When a person who is not a member of the church moves in to your area, members ares encouraged to help them move in, take a casserole to them, invite them to church. The emphasis is on bringing the person or family "unto the LDS church", not primarily "unto Christ", though the two in a Mormon's mind are often the same.

I readily accept that my comments are sweeping generalities and that there are LDS members who do these acts of servide for the love of Christ - the LDS church is just the vehicle that they bring the people to Christ. Now, I am sure Catholics belive the same - that the Catholic Church brings people to Christ, but I would maintain that the presence and nearness of Christ in their actions is more pronounced.

When looking at what service the LDS prople do, do the statistics in the article include:

1. Teaching in church on: a Sunday; weekday seminary for the 12 to 18 year old children.
2. Home and Visiting Teaching: a visit a month to all families and women who are members.
3. Missionaries - 18 month or 2 years proselyting.
4. Temple work - service on behalf of the dead.
5. Cleaning the chapel.

All of the above are inward focused on the Mormon community or its proselyting effort on gaining new members. I agree that the greatest service is to bring people to Christ.

Otward focused actions may be less - though still praise worthy:

1. Mormon helping hands.
2. Disaster relief.
3. Prison ministry (though often only to LDS members).

So much to learn from the organization of the Mormon church. Does organization at this level cause problems with keeping the motive pure. I once saw a film on the life of Mother Teresa of Calcutta, where it protrayed Mother as rejecting the business approach to the work of the Sisters of Mercy. 

Just my Two Cents worth. Hopefully someone can pick up on the good parts and develop them

Hal.  


Graham Ambrose | 4/2/2012 - 2:27am
When individuals, regaredless of formal ecclesiastical standing, are called and authorized to fulfill church positions, then a sense of community naturally follows. As you may know, in The Church of Jesus Christ of Latter-Day Saints, lay members in a local church are called to serve by the Bishop or Branch President in a wide range of activities and organizations, including:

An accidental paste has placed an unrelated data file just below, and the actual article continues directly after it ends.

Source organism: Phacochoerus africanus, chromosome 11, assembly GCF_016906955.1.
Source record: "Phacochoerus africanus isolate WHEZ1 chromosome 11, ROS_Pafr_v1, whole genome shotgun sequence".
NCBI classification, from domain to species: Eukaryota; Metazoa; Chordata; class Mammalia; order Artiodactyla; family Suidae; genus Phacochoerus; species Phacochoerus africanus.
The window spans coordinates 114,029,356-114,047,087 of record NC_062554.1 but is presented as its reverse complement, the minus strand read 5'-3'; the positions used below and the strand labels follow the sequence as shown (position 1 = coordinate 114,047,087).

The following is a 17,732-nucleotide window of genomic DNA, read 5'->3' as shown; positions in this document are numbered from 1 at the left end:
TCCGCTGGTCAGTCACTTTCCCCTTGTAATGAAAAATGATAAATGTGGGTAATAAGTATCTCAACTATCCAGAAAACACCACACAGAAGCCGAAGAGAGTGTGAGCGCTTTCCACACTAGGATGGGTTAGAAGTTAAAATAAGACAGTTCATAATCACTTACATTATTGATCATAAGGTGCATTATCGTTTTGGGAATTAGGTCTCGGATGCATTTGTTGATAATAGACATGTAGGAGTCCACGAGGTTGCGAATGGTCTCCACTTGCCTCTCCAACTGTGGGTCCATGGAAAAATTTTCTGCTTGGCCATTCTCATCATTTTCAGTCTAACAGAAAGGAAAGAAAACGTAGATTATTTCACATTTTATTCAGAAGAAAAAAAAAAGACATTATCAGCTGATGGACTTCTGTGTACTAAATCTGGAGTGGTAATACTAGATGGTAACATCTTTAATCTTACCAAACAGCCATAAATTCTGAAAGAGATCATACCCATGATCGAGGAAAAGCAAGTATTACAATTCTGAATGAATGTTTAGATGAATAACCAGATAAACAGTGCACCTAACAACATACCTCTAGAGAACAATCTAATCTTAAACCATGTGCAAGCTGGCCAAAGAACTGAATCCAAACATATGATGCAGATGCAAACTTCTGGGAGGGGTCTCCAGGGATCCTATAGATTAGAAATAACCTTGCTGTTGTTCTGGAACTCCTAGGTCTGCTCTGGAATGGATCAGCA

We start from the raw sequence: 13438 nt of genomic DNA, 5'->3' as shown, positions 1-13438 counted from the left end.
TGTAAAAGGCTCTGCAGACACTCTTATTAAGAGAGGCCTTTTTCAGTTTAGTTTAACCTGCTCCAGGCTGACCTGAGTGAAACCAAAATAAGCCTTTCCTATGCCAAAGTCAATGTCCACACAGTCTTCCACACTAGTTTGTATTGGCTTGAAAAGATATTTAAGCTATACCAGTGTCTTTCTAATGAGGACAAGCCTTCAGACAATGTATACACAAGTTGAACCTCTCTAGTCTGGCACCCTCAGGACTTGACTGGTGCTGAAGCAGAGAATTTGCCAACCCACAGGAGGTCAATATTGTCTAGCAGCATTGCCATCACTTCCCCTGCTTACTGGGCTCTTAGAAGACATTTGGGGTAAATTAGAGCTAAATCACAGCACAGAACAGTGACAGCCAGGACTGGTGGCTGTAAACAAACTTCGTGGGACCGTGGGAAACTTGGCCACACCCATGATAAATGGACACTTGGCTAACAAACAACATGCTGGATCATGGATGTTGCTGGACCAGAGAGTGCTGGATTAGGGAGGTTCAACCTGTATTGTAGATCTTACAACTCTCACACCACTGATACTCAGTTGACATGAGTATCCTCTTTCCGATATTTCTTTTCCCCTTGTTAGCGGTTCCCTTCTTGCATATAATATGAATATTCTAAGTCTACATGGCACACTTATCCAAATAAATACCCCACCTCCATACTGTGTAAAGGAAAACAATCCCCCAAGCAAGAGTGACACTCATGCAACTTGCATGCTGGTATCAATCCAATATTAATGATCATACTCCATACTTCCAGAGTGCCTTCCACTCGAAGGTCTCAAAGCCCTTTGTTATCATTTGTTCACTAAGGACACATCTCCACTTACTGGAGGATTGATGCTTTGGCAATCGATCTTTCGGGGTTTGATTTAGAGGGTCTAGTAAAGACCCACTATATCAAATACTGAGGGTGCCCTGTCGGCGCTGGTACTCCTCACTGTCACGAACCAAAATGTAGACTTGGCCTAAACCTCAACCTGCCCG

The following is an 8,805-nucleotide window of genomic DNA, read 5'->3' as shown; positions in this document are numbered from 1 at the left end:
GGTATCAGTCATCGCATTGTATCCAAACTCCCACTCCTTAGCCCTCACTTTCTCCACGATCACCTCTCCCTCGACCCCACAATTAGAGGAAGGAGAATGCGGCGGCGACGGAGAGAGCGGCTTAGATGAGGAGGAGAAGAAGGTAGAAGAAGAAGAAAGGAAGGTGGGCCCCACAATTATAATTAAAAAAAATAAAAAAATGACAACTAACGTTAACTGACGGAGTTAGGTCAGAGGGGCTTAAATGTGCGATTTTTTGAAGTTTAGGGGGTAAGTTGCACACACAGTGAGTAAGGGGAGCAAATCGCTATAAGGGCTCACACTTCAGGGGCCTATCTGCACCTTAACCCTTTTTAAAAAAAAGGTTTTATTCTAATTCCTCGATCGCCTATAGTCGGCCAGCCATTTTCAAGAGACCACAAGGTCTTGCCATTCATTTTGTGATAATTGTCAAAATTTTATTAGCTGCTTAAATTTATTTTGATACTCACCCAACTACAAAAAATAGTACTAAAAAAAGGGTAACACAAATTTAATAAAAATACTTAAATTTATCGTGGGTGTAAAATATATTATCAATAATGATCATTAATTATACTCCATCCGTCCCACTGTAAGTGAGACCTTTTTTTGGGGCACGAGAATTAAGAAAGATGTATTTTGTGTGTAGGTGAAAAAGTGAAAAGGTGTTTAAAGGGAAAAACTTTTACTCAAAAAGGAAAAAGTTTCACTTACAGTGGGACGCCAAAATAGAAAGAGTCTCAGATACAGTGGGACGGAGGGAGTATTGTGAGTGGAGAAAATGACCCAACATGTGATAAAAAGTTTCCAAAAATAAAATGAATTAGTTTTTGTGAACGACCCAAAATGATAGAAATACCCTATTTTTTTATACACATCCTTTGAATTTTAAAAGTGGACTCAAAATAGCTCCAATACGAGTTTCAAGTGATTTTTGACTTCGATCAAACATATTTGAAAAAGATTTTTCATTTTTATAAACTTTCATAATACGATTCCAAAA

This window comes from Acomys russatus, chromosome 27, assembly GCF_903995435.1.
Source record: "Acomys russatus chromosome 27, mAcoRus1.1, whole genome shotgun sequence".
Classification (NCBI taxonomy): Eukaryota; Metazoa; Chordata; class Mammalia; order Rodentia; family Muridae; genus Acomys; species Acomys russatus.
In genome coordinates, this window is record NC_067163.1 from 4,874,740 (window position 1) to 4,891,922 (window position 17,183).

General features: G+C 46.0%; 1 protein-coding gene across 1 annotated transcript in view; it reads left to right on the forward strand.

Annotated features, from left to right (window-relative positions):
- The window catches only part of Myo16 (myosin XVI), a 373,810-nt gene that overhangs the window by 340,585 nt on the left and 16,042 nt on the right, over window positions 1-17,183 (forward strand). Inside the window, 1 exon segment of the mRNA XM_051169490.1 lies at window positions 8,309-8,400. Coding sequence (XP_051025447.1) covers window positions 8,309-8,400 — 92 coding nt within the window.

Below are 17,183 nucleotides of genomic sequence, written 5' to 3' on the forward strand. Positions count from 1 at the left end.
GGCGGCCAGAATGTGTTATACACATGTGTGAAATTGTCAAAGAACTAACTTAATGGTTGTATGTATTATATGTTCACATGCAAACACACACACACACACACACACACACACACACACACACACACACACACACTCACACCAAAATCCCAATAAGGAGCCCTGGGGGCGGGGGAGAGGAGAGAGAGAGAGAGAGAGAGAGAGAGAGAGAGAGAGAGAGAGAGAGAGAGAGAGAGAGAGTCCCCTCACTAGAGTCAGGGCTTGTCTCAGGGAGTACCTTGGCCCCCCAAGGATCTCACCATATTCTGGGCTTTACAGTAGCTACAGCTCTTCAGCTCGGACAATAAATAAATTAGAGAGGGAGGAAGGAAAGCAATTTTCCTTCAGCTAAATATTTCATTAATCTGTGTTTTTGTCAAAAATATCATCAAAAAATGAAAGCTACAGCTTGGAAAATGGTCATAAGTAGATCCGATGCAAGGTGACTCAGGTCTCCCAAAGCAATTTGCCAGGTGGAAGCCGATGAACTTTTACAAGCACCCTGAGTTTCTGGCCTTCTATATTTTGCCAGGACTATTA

- Priesthood quorums (from 12 years of age on up)
- Relief Society (women's organization)
- Sunday School (adults, young men and young women)
- Primary (a Sunday School for children 11 and under)
- Scouting (Cubs, Scouts, Varsity and Explorer)
- Young Women (12 to 18)
- Young Men (12 to 18)
- Missionary service (for both young and old)
- Home Teaching (priesthood holders visiting members)
- Visiting Teaching (women visiting women members)
- Temple service

Since the Sabbath is when most members see each other as a group during a local church's three-hour block, most members can't help but stick around to talk to each other about various issues naturally arising out of their callings.
C Walter Mattingly | 3/31/2012 - 3:10pm
A few comments.
These young interfaith students who found the singing in Hebrew of the Book of Esther "a blast," which surely they understood scarcely a word of. Might they not appreciate some of the old Latin hymns which they might understand a word or two of? If they can appreciate ancient Hebrew traditions, perhaps they might not be as opposed to ancient Church traditions as some here anticipate.